A personal diary about life in a country town, Bungendore NSW Australia

Saturday 12 June 2004

The pumpkin seeds were already sprouting so Helen Quirk makes the cut, and we scooped them out.
After the ball.

Once you've grown the biggest pumpkin, what do you do with it? Fairy godmothers and princesses in glass slippers aren't an everyday experience around here, so reasonably I hadn't thought about what happens next. (If you're a regular you may remember I enthused about the Collector Pumpkin Festival in a Country Diary entry here.)

I found myself back at Collector last weekend because James McKay and his wife Kate had offered to do some fact checking on some material I'd written about the 2004 Festival. In the earlier Diary entry I told you the story of how James and Kate had been working in Italy, and were impressed by a festival that was dedicated to pumpkins, in a nearby small town. When they returned to Collector they suggested a similar idea as a focus for an event there. Two successful festivals later, it looks set to be an annual high point in the region's calendar.

We'd arranged to meet at the Lynwood Caf for a coffee, and as I arrived, a battered utility crunched to a stop at the front. I walked past it and the two big pumpkins that flanked the door, and into the warmth inside. I introduced myself to James just as his help was enlisted to help the driver of the ute, Collector resident Helen Quirk, to lift one of the pumpkins into the back. Now, lifting a big pumpkin isn't easy so I also offered my help. We quickly realised that it wasn't going to move in one piece, and as it was destined to be chopped up for stock food, (and they wanted to save the seeds inside), we'd be better to cut it up first.

Helen attacked it with a small kitchen cleaver and I was surprised at how soft and thin the shell was. She made a big hole and we all  scooped out handfuls of the soft stringy pulp and separated the seeds. As you can see from the photograph above, there were a few that had already sprouted. Leaving the harvest any longer would have meant that the surprisingly small number of seeds inside would have been useless. The special varieties that are grown for size  don't waste much on heavy fleshy centers or seeds, they pour all that growing into a large shell. Helen said that her prize pumpkin 'took a tank full of water and half a dam', not so easy to spare in the current drought.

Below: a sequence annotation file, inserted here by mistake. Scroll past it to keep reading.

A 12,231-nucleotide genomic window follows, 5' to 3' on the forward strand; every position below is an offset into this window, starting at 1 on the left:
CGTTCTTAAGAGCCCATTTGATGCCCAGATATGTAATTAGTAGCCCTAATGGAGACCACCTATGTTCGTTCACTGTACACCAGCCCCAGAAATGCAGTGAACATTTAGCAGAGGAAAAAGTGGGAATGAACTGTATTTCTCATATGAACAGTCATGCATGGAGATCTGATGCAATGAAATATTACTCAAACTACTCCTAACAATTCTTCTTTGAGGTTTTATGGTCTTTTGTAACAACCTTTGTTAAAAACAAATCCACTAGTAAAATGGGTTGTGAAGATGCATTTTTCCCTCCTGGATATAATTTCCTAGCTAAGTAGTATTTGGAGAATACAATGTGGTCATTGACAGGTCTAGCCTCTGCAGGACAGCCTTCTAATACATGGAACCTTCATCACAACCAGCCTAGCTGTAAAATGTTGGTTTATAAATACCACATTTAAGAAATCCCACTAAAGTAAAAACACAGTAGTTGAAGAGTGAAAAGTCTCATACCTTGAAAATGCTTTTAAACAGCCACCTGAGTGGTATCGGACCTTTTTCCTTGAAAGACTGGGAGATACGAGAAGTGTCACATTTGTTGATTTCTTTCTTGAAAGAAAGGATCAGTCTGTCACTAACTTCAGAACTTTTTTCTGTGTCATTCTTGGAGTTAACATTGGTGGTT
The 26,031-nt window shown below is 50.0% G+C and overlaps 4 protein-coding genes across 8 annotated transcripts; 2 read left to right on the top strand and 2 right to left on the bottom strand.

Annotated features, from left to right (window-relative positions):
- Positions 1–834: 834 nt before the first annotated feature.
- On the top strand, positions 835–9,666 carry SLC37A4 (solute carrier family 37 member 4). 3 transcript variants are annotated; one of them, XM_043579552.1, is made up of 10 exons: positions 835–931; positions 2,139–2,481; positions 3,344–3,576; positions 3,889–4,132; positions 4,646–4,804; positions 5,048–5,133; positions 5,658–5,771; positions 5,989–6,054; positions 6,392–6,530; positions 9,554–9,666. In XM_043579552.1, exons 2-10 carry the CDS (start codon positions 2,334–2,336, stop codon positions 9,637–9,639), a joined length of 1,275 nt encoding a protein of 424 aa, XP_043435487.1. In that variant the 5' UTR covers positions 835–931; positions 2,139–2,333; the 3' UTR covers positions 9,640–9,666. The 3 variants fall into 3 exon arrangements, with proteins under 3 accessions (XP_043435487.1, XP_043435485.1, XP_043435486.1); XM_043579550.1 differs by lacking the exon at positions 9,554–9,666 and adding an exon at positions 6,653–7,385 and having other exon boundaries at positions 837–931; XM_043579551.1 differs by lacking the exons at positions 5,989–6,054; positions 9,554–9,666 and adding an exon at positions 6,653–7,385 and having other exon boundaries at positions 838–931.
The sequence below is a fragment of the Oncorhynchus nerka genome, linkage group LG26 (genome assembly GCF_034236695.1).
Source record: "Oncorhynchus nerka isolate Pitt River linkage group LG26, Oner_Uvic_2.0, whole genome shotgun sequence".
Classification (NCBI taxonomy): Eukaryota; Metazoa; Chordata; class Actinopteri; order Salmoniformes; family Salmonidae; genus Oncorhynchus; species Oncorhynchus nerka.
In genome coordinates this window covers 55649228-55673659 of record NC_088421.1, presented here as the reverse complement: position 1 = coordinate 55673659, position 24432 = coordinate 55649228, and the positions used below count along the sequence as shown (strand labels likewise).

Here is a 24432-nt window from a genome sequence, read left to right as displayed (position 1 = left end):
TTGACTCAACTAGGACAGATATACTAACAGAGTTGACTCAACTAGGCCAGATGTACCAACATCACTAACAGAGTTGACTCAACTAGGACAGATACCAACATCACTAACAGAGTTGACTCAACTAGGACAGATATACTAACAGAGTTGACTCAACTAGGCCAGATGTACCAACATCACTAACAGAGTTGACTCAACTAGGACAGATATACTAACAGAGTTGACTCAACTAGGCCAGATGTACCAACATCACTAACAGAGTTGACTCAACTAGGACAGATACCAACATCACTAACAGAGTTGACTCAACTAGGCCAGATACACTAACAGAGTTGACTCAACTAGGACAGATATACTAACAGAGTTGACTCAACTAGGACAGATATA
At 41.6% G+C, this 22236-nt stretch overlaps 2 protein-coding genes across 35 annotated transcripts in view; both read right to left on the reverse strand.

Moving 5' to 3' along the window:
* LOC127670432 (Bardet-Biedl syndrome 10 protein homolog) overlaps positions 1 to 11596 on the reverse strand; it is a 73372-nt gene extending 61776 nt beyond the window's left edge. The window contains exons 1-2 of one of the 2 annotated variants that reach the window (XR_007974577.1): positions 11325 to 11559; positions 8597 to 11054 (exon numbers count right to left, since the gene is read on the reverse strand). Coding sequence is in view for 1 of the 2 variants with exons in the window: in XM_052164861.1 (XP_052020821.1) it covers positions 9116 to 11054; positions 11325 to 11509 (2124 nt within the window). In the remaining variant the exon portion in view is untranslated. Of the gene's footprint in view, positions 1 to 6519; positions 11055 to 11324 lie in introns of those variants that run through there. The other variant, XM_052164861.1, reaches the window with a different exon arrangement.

We asked her if she was going to feed it to the cows, but she said they didn't seem to like the pumpkin but the sheep weren't as picky and pretty hungry, so that's were it was going.

James said that he thought that the success of the Pumpkin Festival with the town had been because it wasn't an established local crop, so it came with no expectations or conflicts. He said that locally it had been a lousy year for growing them, that the Caf's own garden pumpkins had all got mildew, and the drought meant that many people couldn't afford the water required.

As I was leaving, another local resident, John MacInerny arrived with friends for lunch. James introduced him as the man responsible for initiating the display of historical information that I was so impressed by, in the lovely St. Bartholomew's (there's a photograph in the Diary entry here). I said how much I'd liked it and how it really added to the festival, giving a real sense of the history of the town. It was obviously a lot of work to set up the display and he said that they weren't going to do it next year and were thinking about putting it into a book.

While I'd love to see a book, I believe the display was an important part of the day. I really hope they do it again next year and they should charge admission as part of the fundraising, I'd happily pay as I'm sure others would as well.

I'm not tempted to try growing a big pumpkin but I will be there to appreciate them next year. From the gleam in her eye and pride in her 3rd prize this year, I reckon Helen will be the one to beat. 

The seeds went into a paper bag and the pulp into the bucket.

Then into the ute and off to the sheep.

Helen Quirk proudly shows off her 3rd prize ribbon won in the Largest Pumpkin competition.

Kate and James McKay rugged for a typical Collector winter morning.

John was away on the day of the Festival and didn't see what a great success his history display was. Don't stop!


  Fred Harden 2004 <thinktag> After a few days, these entries are added to the Archive Menu


Bungendore Country Diary by Fred Harden